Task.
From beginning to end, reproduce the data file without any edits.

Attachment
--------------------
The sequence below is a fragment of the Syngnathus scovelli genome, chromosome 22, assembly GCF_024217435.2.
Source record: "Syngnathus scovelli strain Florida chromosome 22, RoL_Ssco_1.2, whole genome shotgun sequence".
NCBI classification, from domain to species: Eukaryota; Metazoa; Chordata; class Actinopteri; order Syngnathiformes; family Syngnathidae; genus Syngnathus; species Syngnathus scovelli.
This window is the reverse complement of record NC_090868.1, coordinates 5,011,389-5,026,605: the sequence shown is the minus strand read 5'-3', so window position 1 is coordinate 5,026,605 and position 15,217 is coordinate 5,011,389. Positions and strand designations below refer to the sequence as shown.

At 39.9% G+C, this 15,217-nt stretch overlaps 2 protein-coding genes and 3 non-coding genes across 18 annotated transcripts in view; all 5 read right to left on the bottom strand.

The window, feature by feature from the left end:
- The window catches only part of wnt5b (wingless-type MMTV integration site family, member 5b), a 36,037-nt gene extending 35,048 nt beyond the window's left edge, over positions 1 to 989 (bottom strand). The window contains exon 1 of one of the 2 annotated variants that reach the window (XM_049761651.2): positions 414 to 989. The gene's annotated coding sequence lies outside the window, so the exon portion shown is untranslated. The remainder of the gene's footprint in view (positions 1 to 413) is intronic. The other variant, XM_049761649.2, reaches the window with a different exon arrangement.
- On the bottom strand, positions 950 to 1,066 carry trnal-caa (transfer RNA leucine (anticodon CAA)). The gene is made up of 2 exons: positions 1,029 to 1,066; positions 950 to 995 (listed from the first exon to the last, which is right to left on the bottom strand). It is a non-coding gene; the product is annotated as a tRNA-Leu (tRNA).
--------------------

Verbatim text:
The sequence below is a fragment of the Syngnathus scovelli genome, chromosome 22, assembly GCF_024217435.2.
Source record: "Syngnathus scovelli strain Florida chromosome 22, RoL_Ssco_1.2, whole genome shotgun sequence".
NCBI classification, from domain to species: Eukaryota; Metazoa; Chordata; class Actinopteri; order Syngnathiformes; family Syngnathidae; genus Syngnathus; species Syngnathus scovelli.
This window is the reverse complement of record NC_090868.1, coordinates 5,011,389-5,026,605: the sequence shown is the minus strand read 5'-3', so window position 1 is coordinate 5,026,605 and position 15,217 is coordinate 5,011,389. Positions and strand designations below refer to the sequence as shown.

At 39.9% G+C, this 15,217-nt stretch overlaps 2 protein-coding genes and 3 non-coding genes across 18 annotated transcripts in view; all 5 read right to left on the bottom strand.

The window, feature by feature from the left end:
- The window catches only part of wnt5b (wingless-type MMTV integration site family, member 5b), a 36,037-nt gene extending 35,048 nt beyond the window's left edge, over positions 1 to 989 (bottom strand). The window contains exon 1 of one of the 2 annotated variants that reach the window (XM_049761651.2): positions 414 to 989. The gene's annotated coding sequence lies outside the window, so the exon portion shown is untranslated. The remainder of the gene's footprint in view (positions 1 to 413) is intronic. The other variant, XM_049761649.2, reaches the window with a different exon arrangement.
- On the bottom strand, positions 950 to 1,066 carry trnal-caa (transfer RNA leucine (anticodon CAA)). The gene is made up of 2 exons: positions 1,029 to 1,066; positions 950 to 995 (listed from the first exon to the last, which is right to left on the bottom strand). It is a non-coding gene; the product is annotated as a tRNA-Leu (tRNA).